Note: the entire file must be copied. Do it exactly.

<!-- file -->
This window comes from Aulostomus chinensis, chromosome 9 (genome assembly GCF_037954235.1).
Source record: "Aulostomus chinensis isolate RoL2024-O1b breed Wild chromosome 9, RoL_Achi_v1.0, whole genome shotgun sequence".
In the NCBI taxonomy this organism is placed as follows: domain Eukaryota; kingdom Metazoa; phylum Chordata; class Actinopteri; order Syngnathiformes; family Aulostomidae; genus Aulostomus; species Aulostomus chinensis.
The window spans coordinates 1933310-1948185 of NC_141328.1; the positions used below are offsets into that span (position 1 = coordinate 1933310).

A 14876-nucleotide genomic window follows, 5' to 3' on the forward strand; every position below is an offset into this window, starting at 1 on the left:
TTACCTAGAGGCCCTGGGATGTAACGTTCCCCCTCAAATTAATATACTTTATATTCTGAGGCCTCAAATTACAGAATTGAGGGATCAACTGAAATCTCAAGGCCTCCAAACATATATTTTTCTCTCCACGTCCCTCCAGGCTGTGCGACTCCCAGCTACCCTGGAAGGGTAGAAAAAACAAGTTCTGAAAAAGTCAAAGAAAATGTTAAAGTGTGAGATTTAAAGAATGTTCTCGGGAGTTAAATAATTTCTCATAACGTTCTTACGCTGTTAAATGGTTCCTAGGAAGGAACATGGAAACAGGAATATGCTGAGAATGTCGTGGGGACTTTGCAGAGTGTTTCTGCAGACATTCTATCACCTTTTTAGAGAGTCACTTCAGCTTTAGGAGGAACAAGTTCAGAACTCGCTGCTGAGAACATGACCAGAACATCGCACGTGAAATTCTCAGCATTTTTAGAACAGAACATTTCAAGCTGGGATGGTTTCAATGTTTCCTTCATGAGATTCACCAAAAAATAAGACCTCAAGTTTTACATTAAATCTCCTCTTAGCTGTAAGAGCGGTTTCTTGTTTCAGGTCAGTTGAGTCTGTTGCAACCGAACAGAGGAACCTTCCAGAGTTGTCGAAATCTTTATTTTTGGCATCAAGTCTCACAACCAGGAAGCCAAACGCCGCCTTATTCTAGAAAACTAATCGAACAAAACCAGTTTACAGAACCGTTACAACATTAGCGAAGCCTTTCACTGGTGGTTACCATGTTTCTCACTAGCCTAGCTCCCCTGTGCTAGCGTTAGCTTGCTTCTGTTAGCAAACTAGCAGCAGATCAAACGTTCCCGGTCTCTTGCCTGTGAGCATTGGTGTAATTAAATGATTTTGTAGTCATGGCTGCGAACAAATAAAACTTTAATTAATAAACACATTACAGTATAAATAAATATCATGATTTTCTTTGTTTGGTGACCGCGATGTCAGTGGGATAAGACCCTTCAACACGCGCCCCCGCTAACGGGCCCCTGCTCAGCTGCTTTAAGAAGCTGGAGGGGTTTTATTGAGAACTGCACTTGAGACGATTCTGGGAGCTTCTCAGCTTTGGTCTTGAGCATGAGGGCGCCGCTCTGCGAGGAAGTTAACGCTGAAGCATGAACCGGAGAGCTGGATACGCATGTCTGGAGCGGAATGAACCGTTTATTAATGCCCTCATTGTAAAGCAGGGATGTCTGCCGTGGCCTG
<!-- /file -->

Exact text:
This window comes from Aulostomus chinensis, chromosome 9 (genome assembly GCF_037954235.1).
Source record: "Aulostomus chinensis isolate RoL2024-O1b breed Wild chromosome 9, RoL_Achi_v1.0, whole genome shotgun sequence".
In the NCBI taxonomy this organism is placed as follows: domain Eukaryota; kingdom Metazoa; phylum Chordata; class Actinopteri; order Syngnathiformes; family Aulostomidae; genus Aulostomus; species Aulostomus chinensis.
The window spans coordinates 1933310-1948185 of NC_141328.1; the positions used below are offsets into that span (position 1 = coordinate 1933310).

A 14876-nucleotide genomic window follows, 5' to 3' on the forward strand; every position below is an offset into this window, starting at 1 on the left:
TTACCTAGAGGCCCTGGGATGTAACGTTCCCCCTCAAATTAATATACTTTATATTCTGAGGCCTCAAATTACAGAATTGAGGGATCAACTGAAATCTCAAGGCCTCCAAACATATATTTTTCTCTCCACGTCCCTCCAGGCTGTGCGACTCCCAGCTACCCTGGAAGGGTAGAAAAAACAAGTTCTGAAAAAGTCAAAGAAAATGTTAAAGTGTGAGATTTAAAGAATGTTCTCGGGAGTTAAATAATTTCTCATAACGTTCTTACGCTGTTAAATGGTTCCTAGGAAGGAACATGGAAACAGGAATATGCTGAGAATGTCGTGGGGACTTTGCAGAGTGTTTCTGCAGACATTCTATCACCTTTTTAGAGAGTCACTTCAGCTTTAGGAGGAACAAGTTCAGAACTCGCTGCTGAGAACATGACCAGAACATCGCACGTGAAATTCTCAGCATTTTTAGAACAGAACATTTCAAGCTGGGATGGTTTCAATGTTTCCTTCATGAGATTCACCAAAAAATAAGACCTCAAGTTTTACATTAAATCTCCTCTTAGCTGTAAGAGCGGTTTCTTGTTTCAGGTCAGTTGAGTCTGTTGCAACCGAACAGAGGAACCTTCCAGAGTTGTCGAAATCTTTATTTTTGGCATCAAGTCTCACAACCAGGAAGCCAAACGCCGCCTTATTCTAGAAAACTAATCGAACAAAACCAGTTTACAGAACCGTTACAACATTAGCGAAGCCTTTCACTGGTGGTTACCATGTTTCTCACTAGCCTAGCTCCCCTGTGCTAGCGTTAGCTTGCTTCTGTTAGCAAACTAGCAGCAGATCAAACGTTCCCGGTCTCTTGCCTGTGAGCATTGGTGTAATTAAATGATTTTGTAGTCATGGCTGCGAACAAATAAAACTTTAATTAATAAACACATTACAGTATAAATAAATATCATGATTTTCTTTGTTTGGTGACCGCGATGTCAGTGGGATAAGACCCTTCAACACGCGCCCCCGCTAACGGGCCCCTGCTCAGCTGCTTTAAGAAGCTGGAGGGGTTTTATTGAGAACTGCACTTGAGACGATTCTGGGAGCTTCTCAGCTTTGGTCTTGAGCATGAGGGCGCCGCTCTGCGAGGAAGTTAACGCTGAAGCATGAACCGGAGAGCTGGATACGCATGTCTGGAGCGGAATGAACCGTTTATTAATGCCCTCATTGTAAAGCAGGGATGTCTGCCGTGGCCTG